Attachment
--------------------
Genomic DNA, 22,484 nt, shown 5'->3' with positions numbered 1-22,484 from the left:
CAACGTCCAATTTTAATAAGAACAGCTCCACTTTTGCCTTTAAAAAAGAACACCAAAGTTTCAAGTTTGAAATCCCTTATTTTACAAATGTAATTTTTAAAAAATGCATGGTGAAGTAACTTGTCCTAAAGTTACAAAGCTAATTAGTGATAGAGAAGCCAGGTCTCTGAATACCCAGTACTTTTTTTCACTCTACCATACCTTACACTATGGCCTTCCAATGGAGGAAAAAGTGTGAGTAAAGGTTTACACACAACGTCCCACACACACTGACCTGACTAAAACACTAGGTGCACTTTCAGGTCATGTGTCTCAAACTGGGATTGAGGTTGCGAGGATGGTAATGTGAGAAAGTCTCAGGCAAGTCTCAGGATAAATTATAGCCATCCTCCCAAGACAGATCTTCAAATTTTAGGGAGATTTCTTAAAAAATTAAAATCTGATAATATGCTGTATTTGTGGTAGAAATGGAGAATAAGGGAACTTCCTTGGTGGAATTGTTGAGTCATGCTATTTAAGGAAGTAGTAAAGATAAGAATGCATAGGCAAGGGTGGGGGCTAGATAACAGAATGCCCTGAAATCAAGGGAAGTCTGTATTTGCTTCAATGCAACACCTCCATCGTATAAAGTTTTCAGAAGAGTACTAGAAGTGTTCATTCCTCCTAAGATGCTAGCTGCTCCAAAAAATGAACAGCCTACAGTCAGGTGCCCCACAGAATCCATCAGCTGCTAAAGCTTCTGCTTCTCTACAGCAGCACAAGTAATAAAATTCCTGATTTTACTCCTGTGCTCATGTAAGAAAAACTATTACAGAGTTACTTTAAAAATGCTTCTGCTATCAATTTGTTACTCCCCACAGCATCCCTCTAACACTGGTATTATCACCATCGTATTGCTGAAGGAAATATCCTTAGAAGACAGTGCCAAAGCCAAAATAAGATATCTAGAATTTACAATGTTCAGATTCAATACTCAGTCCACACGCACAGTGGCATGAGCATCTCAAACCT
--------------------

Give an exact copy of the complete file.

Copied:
Genomic DNA, 22,484 nt, shown 5'->3' with positions numbered 1-22,484 from the left:
CAACGTCCAATTTTAATAAGAACAGCTCCACTTTTGCCTTTAAAAAAGAACACCAAAGTTTCAAGTTTGAAATCCCTTATTTTACAAATGTAATTTTTAAAAAATGCATGGTGAAGTAACTTGTCCTAAAGTTACAAAGCTAATTAGTGATAGAGAAGCCAGGTCTCTGAATACCCAGTACTTTTTTTCACTCTACCATACCTTACACTATGGCCTTCCAATGGAGGAAAAAGTGTGAGTAAAGGTTTACACACAACGTCCCACACACACTGACCTGACTAAAACACTAGGTGCACTTTCAGGTCATGTGTCTCAAACTGGGATTGAGGTTGCGAGGATGGTAATGTGAGAAAGTCTCAGGCAAGTCTCAGGATAAATTATAGCCATCCTCCCAAGACAGATCTTCAAATTTTAGGGAGATTTCTTAAAAAATTAAAATCTGATAATATGCTGTATTTGTGGTAGAAATGGAGAATAAGGGAACTTCCTTGGTGGAATTGTTGAGTCATGCTATTTAAGGAAGTAGTAAAGATAAGAATGCATAGGCAAGGGTGGGGGCTAGATAACAGAATGCCCTGAAATCAAGGGAAGTCTGTATTTGCTTCAATGCAACACCTCCATCGTATAAAGTTTTCAGAAGAGTACTAGAAGTGTTCATTCCTCCTAAGATGCTAGCTGCTCCAAAAAATGAACAGCCTACAGTCAGGTGCCCCACAGAATCCATCAGCTGCTAAAGCTTCTGCTTCTCTACAGCAGCACAAGTAATAAAATTCCTGATTTTACTCCTGTGCTCATGTAAGAAAAACTATTACAGAGTTACTTTAAAAATGCTTCTGCTATCAATTTGTTACTCCCCACAGCATCCCTCTAACACTGGTATTATCACCATCGTATTGCTGAAGGAAATATCCTTAGAAGACAGTGCCAAAGCCAAAATAAGATATCTAGAATTTACAATGTTCAGATTCAATACTCAGTCCACACGCACAGTGGCATGAGCATCTCAAACCT